Connecting People with Jobs: Key Issues for Raising Labour Market Participation in Australia

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Giving people better opportunities to participate actively in the labour market improves well-being. It also helps countries to cope with rapid population ageing by mobilising more fully each country’s potential labour resources. Weak labour market attachment of some groups in society reflects a range of barriers to working or moving up the jobs ladder. This report on Australia is the third country study published in a series of reports looking into strategies to encourage greater labour market participation of all groups in society with a special focus on the most disadvantaged. Labour market and activation policies are well developed in Australia. However, the gap in employment rates is still considerable for some groups of the population, including women with young children, disadvantaged youth, people with disability, people with mental health problems and the indigenous population. This report discusses the size of the gap and the - often multiple - barriers underlying low labour market participation of these groups, and it provides a non-exhaustive number of good practice policies and measures from other OECD countries which could guide Australia's policy development in the coming years.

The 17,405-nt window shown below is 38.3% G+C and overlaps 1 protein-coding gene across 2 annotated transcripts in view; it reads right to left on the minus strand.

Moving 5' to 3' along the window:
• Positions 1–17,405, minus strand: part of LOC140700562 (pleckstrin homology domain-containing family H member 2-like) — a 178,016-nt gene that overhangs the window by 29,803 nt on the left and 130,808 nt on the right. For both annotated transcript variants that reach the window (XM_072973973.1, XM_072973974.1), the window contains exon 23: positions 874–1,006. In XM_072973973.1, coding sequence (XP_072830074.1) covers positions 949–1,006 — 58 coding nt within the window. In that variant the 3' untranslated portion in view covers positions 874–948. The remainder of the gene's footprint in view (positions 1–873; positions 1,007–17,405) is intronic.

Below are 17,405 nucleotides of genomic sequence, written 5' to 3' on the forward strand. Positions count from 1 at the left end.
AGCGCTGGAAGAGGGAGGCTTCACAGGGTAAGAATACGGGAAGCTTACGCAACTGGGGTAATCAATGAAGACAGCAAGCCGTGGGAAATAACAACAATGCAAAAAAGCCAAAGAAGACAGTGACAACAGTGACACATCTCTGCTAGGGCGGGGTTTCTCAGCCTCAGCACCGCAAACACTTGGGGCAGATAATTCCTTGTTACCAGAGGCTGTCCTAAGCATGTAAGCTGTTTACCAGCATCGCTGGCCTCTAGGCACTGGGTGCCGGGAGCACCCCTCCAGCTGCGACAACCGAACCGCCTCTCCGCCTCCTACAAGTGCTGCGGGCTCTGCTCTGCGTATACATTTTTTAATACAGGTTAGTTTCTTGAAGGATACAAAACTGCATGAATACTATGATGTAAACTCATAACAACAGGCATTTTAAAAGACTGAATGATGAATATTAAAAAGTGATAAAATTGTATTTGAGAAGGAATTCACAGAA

Multiple barriers to employment: The facets of joblessness in Australia

Australia has a substantial group of out-of-work individuals that could benefit from targeted labour market activation policy interventions. These persistently unemployed or inactive individuals, as well as workers with very low work intensity, are potentially constrained from (fully) participating in the labour market by one or multiple employment barriers. Many of the individuals with no, or weak, labour-market attachment have low levels of employability because of lack of work experience or because of existing care responsibilities or health limitations, while others might lack motivation because of high levels of non-labour income or replacement benefits. Understanding the combination of employment barriers that individuals are facing is crucial for targeting and tailoring successful activation policies. This chapter identifies policy-relevant groups (or “clusters”) of individuals with similar combinations of different types of employment barriers.




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